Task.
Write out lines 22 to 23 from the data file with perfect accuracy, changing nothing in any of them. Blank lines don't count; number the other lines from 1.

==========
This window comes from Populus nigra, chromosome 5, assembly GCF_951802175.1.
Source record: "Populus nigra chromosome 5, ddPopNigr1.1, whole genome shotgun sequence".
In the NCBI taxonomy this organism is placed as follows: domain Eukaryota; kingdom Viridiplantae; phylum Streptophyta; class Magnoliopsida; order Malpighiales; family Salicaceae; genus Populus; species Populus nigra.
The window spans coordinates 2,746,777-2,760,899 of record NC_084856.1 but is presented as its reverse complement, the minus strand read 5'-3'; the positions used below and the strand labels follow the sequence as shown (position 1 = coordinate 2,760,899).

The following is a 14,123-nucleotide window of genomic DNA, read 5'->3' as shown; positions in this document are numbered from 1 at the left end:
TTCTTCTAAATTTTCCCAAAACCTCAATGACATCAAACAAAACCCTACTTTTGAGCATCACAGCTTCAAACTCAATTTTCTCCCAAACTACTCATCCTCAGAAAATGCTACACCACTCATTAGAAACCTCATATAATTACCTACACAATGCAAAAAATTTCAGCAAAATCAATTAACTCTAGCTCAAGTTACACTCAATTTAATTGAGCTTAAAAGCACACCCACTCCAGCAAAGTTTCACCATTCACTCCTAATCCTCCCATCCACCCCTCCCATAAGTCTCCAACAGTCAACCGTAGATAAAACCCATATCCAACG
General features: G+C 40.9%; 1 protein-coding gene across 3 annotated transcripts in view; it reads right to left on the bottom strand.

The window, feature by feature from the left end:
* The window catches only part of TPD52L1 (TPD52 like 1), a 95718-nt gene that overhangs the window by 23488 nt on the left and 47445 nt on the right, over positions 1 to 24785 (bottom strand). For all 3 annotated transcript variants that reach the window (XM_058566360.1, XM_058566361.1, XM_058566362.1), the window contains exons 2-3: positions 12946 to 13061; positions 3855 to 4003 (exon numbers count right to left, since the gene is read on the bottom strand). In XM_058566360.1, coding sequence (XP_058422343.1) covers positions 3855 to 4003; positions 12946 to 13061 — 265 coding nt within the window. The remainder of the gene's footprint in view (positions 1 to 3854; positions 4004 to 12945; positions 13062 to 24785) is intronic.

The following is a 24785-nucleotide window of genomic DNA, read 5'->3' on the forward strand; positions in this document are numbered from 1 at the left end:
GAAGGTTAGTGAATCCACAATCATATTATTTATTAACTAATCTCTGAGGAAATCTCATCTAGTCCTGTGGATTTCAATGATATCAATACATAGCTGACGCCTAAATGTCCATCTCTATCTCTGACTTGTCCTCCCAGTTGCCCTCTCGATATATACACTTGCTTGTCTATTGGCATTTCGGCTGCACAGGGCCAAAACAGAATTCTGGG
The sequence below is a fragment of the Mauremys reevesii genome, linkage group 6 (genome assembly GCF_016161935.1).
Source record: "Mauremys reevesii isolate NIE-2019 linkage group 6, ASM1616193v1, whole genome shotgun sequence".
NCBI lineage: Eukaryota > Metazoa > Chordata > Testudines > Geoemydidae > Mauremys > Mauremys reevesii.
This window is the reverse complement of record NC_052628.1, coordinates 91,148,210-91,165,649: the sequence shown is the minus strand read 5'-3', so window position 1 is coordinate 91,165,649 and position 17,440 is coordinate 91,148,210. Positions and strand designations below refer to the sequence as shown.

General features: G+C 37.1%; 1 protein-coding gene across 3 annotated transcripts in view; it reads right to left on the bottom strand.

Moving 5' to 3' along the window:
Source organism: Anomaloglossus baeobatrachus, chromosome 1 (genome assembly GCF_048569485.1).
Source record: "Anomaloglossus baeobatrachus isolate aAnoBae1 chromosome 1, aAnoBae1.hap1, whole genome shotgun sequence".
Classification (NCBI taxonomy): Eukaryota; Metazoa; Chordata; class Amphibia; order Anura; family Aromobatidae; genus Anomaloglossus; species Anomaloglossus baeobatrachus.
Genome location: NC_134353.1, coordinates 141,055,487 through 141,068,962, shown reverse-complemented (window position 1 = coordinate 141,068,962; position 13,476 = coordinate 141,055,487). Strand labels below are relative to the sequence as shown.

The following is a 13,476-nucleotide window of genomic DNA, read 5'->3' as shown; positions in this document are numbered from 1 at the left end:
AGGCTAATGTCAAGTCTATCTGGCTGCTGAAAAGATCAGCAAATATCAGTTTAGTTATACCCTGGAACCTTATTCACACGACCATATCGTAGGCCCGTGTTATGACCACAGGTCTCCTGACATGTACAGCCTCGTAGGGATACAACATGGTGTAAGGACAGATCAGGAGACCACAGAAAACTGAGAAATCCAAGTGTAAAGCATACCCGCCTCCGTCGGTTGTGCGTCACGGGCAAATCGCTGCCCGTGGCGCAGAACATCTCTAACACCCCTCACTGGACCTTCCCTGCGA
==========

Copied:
The following is a 13,476-nucleotide window of genomic DNA, read 5'->3' as shown; positions in this document are numbered from 1 at the left end:
AGGCTAATGTCAAGTCTATCTGGCTGCTGAAAAGATCAGCAAATATCAGTTTAGTTATACCCTGGAACCTTATTCACACGACCATATCGTAGGCCCGTGTTATGACCACAGGTCTCCTGACATGTACAGCCTCGTAGGGATACAACATGGTGTAAGGACAGATCAGGAGACCACAGAAAACTGAGAAATCCAAGTGTAAAGCATACCCGCCTCCGTCGGTTGTGCGTCACGGGCAAATCGCTGCCCGTGGCGCAGAACATCTCTAACACCCCTCACTGGACCTTCCCTGCGA